Pre-procedural neutrophil-to-lymphocyte ratio and long-term cardiac outcomes after percutaneous coronary intervention for stable coronary artery disease.Atherosclerosis. 2017 Oct; 265:35-40.A
BACKGROUND AND AIMS
An elevated neutrophil-to-lymphocyte ratio (NLR) has been associated with worse clinical outcomes in patients with acute coronary syndrome. However, the long-term prognostic value of NLR in stable coronary artery disease (CAD) after percutaneous coronary intervention (PCI) has not been fully investigated. The aim of this study was to determine whether NLR is an independent predictor of long-term cardiac outcomes after PCI.
A total of 2070 patients with CAD who underwent elective PCI were enrolled in the study. Patients were divided into three groups by NLR tertile (<1.7, 1.7-2.5, and 2.5<). Incidences of all-cause death and cardiac death were evaluated.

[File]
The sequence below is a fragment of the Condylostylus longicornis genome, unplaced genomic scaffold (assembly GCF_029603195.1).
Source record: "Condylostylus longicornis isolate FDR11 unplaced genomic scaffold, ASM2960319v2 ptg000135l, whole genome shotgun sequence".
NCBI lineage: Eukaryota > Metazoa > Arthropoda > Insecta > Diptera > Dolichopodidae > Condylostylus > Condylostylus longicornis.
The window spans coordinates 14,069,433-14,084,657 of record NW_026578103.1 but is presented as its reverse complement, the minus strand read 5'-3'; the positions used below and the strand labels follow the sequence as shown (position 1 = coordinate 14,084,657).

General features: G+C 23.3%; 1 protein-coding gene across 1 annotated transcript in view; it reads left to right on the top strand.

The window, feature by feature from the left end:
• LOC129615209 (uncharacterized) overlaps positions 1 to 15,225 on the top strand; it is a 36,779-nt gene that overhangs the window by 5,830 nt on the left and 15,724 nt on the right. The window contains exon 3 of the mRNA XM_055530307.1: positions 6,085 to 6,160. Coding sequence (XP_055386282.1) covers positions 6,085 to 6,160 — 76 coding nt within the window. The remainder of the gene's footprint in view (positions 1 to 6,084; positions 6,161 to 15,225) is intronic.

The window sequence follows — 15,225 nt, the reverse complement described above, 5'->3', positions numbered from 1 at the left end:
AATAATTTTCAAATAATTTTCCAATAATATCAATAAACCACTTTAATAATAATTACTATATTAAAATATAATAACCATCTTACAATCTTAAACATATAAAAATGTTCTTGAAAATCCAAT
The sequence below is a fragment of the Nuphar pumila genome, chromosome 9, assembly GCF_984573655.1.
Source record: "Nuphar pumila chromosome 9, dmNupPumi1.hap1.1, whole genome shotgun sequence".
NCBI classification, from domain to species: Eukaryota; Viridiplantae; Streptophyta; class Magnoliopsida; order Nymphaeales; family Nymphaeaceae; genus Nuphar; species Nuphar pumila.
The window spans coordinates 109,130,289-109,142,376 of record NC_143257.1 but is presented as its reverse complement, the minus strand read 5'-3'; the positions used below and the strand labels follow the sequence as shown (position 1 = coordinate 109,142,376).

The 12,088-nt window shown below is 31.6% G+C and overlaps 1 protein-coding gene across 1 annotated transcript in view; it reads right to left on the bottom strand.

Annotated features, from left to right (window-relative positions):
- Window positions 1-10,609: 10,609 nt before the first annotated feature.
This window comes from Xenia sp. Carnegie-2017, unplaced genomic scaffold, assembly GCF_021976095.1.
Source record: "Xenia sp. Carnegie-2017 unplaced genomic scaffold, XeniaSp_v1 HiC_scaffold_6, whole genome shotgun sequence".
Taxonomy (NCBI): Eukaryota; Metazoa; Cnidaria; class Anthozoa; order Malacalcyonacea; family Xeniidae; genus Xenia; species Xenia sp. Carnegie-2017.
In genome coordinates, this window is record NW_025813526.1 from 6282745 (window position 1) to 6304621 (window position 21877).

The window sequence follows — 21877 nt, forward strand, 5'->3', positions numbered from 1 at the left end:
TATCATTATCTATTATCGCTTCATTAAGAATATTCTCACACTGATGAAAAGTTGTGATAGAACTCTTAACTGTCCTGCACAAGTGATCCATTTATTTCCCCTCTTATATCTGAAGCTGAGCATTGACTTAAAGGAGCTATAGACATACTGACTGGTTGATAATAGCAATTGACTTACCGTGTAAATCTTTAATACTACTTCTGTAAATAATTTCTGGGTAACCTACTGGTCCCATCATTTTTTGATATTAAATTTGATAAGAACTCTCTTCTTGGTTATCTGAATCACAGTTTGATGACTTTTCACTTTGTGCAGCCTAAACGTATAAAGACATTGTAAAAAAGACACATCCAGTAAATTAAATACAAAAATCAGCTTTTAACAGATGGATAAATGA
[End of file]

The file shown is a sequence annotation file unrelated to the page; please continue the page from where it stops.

During follow-up (median, 7.4 years), 300 patients (14.5%) died. Kaplan-Meier curves revealed ongoing divergence in rates of all-cause death and cardiac death among tertiles (both log-rank p < 0.01). In multivariate analysis, using the lowest tertile as reference, the highest tertile remained significantly associated with greater incidences of all-cause death (hazard ratio (HR), 1.73; 95% confidence interval (CI), 1.29-2.34; p = 0.0002). Continuous NLR values were also an independent predictor of all-cause death (HR, 1.87 per log NLR 1 increase; 95% CI, 1.50-2.32; p < 0.0001) and cardiac death (HR, 2.11; 95% CI, 1.46-3.05; p < 0.0001). Adding NLR values to a baseline model with established risk factors improved the C-index (p = 0.002), net reclassification improvement (p = 0.008) and integrated discrimination improvement (p = 0.0001) for all-cause death.
Elevated NLR was an independent predictor of long-term cardiovascular outcomes after elective PCI. Assessing pre-PCI NLR may be useful for risk stratification of stable CAD.